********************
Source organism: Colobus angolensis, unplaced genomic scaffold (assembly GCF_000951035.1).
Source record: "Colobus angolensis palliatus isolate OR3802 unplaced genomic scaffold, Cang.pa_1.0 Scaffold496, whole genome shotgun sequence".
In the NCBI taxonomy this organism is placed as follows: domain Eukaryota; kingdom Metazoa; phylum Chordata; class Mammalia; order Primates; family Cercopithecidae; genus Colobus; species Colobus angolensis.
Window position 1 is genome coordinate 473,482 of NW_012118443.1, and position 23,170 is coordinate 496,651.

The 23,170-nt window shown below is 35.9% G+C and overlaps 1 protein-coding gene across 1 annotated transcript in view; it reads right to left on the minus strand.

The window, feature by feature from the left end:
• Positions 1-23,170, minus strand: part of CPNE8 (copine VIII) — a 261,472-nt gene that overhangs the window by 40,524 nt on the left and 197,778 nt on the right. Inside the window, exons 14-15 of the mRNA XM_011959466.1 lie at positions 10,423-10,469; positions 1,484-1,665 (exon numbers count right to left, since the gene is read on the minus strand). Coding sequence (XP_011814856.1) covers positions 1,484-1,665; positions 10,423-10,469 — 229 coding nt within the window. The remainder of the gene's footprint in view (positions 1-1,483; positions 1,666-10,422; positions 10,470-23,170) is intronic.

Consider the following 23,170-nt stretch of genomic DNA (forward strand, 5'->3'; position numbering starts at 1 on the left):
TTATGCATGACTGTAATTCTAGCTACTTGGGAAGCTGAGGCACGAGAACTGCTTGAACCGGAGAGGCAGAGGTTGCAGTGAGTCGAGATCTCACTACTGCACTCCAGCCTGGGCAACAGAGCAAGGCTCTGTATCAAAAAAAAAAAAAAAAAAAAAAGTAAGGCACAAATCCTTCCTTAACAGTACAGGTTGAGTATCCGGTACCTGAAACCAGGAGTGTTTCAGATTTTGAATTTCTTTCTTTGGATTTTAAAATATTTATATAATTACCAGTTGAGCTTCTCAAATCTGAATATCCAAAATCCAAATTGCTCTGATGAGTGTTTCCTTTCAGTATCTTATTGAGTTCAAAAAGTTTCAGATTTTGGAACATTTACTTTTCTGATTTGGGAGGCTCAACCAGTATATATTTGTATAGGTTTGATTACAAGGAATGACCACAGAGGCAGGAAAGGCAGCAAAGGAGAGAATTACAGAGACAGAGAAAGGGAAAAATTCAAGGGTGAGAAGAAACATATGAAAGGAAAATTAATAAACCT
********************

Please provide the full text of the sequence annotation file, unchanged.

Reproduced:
Source organism: Colobus angolensis, unplaced genomic scaffold (assembly GCF_000951035.1).
Source record: "Colobus angolensis palliatus isolate OR3802 unplaced genomic scaffold, Cang.pa_1.0 Scaffold496, whole genome shotgun sequence".
In the NCBI taxonomy this organism is placed as follows: domain Eukaryota; kingdom Metazoa; phylum Chordata; class Mammalia; order Primates; family Cercopithecidae; genus Colobus; species Colobus angolensis.
Window position 1 is genome coordinate 473,482 of NW_012118443.1, and position 23,170 is coordinate 496,651.

The 23,170-nt window shown below is 35.9% G+C and overlaps 1 protein-coding gene across 1 annotated transcript in view; it reads right to left on the minus strand.

The window, feature by feature from the left end:
• Positions 1-23,170, minus strand: part of CPNE8 (copine VIII) — a 261,472-nt gene that overhangs the window by 40,524 nt on the left and 197,778 nt on the right. Inside the window, exons 14-15 of the mRNA XM_011959466.1 lie at positions 10,423-10,469; positions 1,484-1,665 (exon numbers count right to left, since the gene is read on the minus strand). Coding sequence (XP_011814856.1) covers positions 1,484-1,665; positions 10,423-10,469 — 229 coding nt within the window. The remainder of the gene's footprint in view (positions 1-1,483; positions 1,666-10,422; positions 10,470-23,170) is intronic.

Consider the following 23,170-nt stretch of genomic DNA (forward strand, 5'->3'; position numbering starts at 1 on the left):
TTATGCATGACTGTAATTCTAGCTACTTGGGAAGCTGAGGCACGAGAACTGCTTGAACCGGAGAGGCAGAGGTTGCAGTGAGTCGAGATCTCACTACTGCACTCCAGCCTGGGCAACAGAGCAAGGCTCTGTATCAAAAAAAAAAAAAAAAAAAAAAGTAAGGCACAAATCCTTCCTTAACAGTACAGGTTGAGTATCCGGTACCTGAAACCAGGAGTGTTTCAGATTTTGAATTTCTTTCTTTGGATTTTAAAATATTTATATAATTACCAGTTGAGCTTCTCAAATCTGAATATCCAAAATCCAAATTGCTCTGATGAGTGTTTCCTTTCAGTATCTTATTGAGTTCAAAAAGTTTCAGATTTTGGAACATTTACTTTTCTGATTTGGGAGGCTCAACCAGTATATATTTGTATAGGTTTGATTACAAGGAATGACCACAGAGGCAGGAAAGGCAGCAAAGGAGAGAATTACAGAGACAGAGAAAGGGAAAAATTCAAGGGTGAGAAGAAACATATGAAAGGAAAATTAATAAACCT